Thursday, March 19, 2009

NATIONAL & WORLD NEWS - March 19, 2009

**IF YOU CAN'T ACCESS THE FULL ARTICLE, CONTACT US AT and we'll be happy to send the full article.

New York Times
Go to the links for the following articles:

-It's the Regulations, Not the Regulator
It has become a truism of the financial crisis that the system was prone to collapse because there was no single regulator who had the legal tools and authority to prevent a systemwide meltdown. That belief has led to calls from some lawmakers and major banks, among others, for a new "systemic risk regulator" - one regulator to monitor the entire financial landscape for problems that could lead to cascading failures.

-Religious Belief Linked to Desire for Aggressive Treatment in Terminal Patients
Terminally ill cancer patients who drew comfort from religion were far more likely to seek aggressive, life-prolonging care in the week before they died than were less religious patients and far more likely to want doctors to do everything possible to keep them alive, a study has found.

Washington Post
Go to the links for the following articles:

-Obama Drops Plan to Bill Veterans' Private Insurers
By Philip Rucker
President Obama yesterday abandoned a proposal to bill veterans' private insurance companies for the treatment at VA hospitals of combat-related injuries amid an outcry over the measure from veterans' service organizations and members of Congress.

-Our Must-Win War
The 'Minimalist' Path Is Wrong for Afghanistan
By John McCain and Joseph Lieberman
Later this month, the Obama administration will unveil a new strategy for the war in Afghanistan. This comes as most important indicators in Afghanistan are pointing in the wrong direction. President Obama's decision last month to deploy an additional 17,000 U.S. troops was an important step in the right direction, but a comprehensive overhaul of our war plan is needed, and quickly.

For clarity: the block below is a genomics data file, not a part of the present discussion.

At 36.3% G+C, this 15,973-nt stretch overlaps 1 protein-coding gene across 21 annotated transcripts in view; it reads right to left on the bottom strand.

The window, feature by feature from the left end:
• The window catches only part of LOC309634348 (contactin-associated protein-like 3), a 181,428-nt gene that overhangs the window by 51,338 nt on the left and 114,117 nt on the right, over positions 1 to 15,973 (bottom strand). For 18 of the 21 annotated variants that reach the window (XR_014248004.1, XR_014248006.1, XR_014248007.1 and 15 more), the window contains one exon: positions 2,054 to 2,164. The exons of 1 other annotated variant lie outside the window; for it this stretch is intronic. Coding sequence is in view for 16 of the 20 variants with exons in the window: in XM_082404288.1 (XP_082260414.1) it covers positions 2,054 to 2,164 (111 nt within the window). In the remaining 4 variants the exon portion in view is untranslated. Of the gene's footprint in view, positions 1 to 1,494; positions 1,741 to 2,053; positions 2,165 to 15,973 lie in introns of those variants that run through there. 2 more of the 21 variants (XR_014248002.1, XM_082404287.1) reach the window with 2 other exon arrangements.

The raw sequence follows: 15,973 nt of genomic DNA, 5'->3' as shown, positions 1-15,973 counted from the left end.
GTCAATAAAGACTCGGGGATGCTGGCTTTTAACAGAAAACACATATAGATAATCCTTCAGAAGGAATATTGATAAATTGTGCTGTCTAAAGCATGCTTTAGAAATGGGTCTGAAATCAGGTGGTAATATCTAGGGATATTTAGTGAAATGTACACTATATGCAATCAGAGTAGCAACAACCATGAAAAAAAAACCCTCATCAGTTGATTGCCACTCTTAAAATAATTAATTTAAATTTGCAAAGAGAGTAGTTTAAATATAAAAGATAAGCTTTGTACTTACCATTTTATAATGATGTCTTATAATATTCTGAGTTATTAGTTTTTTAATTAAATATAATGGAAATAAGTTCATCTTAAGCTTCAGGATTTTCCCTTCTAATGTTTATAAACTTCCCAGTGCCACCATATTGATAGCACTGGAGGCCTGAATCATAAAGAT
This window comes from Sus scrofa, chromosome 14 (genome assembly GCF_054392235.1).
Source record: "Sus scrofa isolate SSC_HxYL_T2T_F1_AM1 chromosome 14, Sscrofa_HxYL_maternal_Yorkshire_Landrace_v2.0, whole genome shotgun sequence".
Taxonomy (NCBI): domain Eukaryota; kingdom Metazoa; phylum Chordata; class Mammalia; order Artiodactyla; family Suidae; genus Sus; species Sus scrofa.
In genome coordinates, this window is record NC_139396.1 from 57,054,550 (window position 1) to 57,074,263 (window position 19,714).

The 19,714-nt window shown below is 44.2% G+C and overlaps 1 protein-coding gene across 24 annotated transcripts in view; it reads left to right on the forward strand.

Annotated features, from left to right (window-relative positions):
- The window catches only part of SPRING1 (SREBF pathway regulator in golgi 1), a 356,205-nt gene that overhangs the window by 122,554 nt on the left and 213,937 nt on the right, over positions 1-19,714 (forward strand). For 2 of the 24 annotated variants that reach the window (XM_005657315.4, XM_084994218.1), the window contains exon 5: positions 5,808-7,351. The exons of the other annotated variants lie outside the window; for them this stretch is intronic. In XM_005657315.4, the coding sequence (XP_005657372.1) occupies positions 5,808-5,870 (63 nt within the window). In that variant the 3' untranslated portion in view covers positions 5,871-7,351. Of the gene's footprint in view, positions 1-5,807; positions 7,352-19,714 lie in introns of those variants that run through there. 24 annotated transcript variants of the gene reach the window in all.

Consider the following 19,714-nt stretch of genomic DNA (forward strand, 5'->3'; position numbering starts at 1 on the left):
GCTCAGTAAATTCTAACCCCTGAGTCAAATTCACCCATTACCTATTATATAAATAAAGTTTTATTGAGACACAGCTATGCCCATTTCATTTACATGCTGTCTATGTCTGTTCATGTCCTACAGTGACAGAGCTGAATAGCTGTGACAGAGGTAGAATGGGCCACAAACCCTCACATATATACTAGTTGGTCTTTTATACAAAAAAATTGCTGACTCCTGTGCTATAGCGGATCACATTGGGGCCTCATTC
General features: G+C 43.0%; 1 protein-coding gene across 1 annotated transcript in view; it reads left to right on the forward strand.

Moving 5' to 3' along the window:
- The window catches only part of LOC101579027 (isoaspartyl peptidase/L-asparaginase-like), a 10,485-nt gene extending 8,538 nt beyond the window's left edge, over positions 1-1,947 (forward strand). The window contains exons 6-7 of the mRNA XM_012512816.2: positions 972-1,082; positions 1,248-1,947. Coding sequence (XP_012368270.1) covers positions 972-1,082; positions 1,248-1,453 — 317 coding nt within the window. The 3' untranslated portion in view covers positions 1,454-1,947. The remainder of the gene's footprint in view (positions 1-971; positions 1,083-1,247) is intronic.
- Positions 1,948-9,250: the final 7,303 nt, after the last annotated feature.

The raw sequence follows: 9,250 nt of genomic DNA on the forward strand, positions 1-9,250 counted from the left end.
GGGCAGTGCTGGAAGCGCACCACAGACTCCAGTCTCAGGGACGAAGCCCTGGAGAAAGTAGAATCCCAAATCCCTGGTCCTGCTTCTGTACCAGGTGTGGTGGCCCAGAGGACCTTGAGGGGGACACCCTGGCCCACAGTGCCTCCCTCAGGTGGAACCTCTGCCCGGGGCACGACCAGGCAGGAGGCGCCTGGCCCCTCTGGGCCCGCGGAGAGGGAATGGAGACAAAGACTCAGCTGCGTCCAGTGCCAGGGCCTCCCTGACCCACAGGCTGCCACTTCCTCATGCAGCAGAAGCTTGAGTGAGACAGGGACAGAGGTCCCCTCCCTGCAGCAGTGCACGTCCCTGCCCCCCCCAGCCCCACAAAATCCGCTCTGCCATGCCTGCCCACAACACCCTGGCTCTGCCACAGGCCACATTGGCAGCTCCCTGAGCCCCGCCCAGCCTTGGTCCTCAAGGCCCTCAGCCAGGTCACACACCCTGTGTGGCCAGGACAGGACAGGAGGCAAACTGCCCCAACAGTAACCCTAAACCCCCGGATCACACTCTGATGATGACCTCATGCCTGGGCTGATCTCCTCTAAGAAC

-Road Map for Afghanistan
By David Ignatius
Last October, the Bush administration arranged a briefing for aides to Barack Obama and John McCain on the deteriorating situation in Afghanistan. Among the expert advisers was David Kilcullen, an Australian counterinsurgency guru who had been one of the architects of the U.S. troop surge in Iraq.

-Populism's Virtues
By E.J. Dionne Jr.
Conservatives have argued for decades that the sins most dangerous to our society were rooted in lust when in fact they were rooted in greed. We are at the beginning of a great popular rebellion against those who showed no self-restraint when it came to lining their own pockets. Their entitlement mentality arose from an inflated sense of their own value and of how much smarter they were than everyone else.

-Saving Pakistan
The U.S. will need to foster political stability if it wants success against al-Qaeda and the Taliban.